Tim Hunt: how public shaming harms academia

Joanna Williams

Joanna Williams

Topics Science & Tech

Sir Tim Hunt, a Nobel Prize-winning scientist and Royal Society fellow, has today resigned his professorial post at University College London’s faculty of life sciences. His resignation follows comments he made earlier this week, at a conference in South Korea, about ‘girls’ in science labs: ‘Let me tell you about my trouble with girls… three things happen when they are in the lab… You fall in love with them, they fall in love with you and when you criticise them, they cry.’

Both UCL and the Royal Society immediately sought to distance themselves from Hunt’s remarks, which he has since suggested were intended to be lighthearted. Hunt has since issued an apology: ‘I’m really, really sorry I caused any offence, that’s awful. I certainly didn’t mean that. I just meant to be honest, actually.’ But this has not been enough to prevent a wave of media interest in, and public criticism of, Hunt. Female scientists have taken to Twitter to post pictures of themselves in their labs under the banner #DistractinglySexy. The Guardian is asking women to share their stories of sexism in science.

Hunt’s comments are as silly as they are outdated; his Nobel Prize clearly wasn’t awarded for political correctness. But this is precisely the point. Hunt is a scientist; his talents lie in biochemistry, particularly in cells and proteins, and not diplomacy. Due to the public humiliation of this 72-year-old man, British academia has now lost a talented scientist. The members of Hunt’s lab will no longer have access to his experience and knowledge. The work he had been pursuing will presumably now be abandoned.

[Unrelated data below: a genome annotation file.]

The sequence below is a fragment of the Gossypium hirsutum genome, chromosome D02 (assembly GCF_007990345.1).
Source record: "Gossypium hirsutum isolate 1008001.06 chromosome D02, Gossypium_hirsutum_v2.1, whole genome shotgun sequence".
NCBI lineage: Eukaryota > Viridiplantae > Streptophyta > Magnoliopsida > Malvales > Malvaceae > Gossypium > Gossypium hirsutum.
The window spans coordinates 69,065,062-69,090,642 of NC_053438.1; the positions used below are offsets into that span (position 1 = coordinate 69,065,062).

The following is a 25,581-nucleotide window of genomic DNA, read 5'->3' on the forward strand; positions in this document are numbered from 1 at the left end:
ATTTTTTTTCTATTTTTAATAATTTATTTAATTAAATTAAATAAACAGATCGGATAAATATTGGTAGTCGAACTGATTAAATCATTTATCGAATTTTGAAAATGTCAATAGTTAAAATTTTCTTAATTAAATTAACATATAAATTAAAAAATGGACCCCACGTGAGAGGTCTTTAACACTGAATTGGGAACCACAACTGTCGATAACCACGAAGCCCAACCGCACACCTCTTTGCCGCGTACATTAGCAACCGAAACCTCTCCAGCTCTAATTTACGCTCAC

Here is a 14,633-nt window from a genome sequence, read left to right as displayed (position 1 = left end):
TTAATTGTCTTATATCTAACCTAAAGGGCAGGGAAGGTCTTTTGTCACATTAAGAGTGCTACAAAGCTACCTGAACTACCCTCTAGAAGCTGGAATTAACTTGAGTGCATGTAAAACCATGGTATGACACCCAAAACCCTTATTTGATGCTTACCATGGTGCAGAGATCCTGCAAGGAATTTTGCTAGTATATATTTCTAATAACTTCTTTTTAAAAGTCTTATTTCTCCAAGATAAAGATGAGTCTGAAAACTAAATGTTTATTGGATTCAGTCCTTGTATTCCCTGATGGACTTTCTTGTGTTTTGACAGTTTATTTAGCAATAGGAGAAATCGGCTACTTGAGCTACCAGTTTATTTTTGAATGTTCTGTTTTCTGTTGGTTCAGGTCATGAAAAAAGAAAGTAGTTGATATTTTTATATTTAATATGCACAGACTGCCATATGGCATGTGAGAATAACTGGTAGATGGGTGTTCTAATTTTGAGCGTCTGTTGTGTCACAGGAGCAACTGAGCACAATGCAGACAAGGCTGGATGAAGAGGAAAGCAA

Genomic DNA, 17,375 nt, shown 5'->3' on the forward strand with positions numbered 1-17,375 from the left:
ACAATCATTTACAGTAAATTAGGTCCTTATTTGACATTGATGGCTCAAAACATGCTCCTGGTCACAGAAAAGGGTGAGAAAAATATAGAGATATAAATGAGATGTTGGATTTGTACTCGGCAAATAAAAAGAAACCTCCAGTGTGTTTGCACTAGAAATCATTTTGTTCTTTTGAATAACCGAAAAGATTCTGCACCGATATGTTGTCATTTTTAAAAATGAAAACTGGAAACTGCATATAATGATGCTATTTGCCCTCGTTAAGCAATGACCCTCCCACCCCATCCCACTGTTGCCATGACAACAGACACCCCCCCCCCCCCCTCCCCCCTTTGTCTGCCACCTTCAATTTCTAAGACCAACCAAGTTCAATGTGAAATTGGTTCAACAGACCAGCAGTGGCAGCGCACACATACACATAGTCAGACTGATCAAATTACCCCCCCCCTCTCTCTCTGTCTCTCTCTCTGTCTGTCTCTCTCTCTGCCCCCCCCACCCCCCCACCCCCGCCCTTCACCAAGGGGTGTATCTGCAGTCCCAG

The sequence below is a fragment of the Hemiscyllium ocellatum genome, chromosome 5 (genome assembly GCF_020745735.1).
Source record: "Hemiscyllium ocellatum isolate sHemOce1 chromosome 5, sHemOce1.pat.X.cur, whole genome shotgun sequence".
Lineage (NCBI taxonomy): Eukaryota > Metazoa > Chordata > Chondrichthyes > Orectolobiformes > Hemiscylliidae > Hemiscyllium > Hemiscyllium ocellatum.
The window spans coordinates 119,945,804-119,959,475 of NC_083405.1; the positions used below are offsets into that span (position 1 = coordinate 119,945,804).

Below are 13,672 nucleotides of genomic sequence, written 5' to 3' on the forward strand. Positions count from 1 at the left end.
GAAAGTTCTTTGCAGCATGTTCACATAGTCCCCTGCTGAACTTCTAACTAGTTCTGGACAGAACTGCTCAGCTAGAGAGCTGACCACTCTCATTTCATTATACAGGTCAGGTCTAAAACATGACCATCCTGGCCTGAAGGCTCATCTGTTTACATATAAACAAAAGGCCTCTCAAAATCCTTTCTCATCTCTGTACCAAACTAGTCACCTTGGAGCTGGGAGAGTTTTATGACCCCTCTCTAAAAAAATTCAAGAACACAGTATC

Hunt’s remarks are being taken seriously because science is considered by many in higher education to have a gender problem. Despite campaigns stretching back over many decades, only 16 per cent of professors in science, engineering and technology subjects are female. David Colquhoun, emeritus professor of pharmacology at University College London, said Hunt’s comments were a ‘disaster for the advancement of women’. But are women scientists really so fragile that they’ll be discouraged by a flippant comment made on the other side of the world? The assumption that they will give up, or never get going in the first place, because of a throwaway sexist sentence just repeats the ‘crying over criticism’ point Hunt is being slammed for making – albeit in an apparently more caring form.

Hunt’s resignation reminds us that, in today’s universities, expressing the supposedly correct view on a matter is far more important than any contribution to knowledge an idiosyncratic individual might make. Academics and students alike are kept in line with speech codes, anti-harassment policies and safe-space initiatives. The pressure to conform to an approved way of behaving and speaking impacts on everyone, from students to world-renowned scientists. Everyone – male and female – is intellectually poorer as a result.

Joanna Williams is education editor at spiked. She is also a senior lecturer in higher education at the University of Kent and the author of Consuming Higher Education: Why Learning Can’t Be Bought. (Buy this book from Amazon(UK).)

To enquire about republishing spiked’s content, a right to reply or to request a correction, please contact the managing editor, Viv Regan.

Topics Science & Tech


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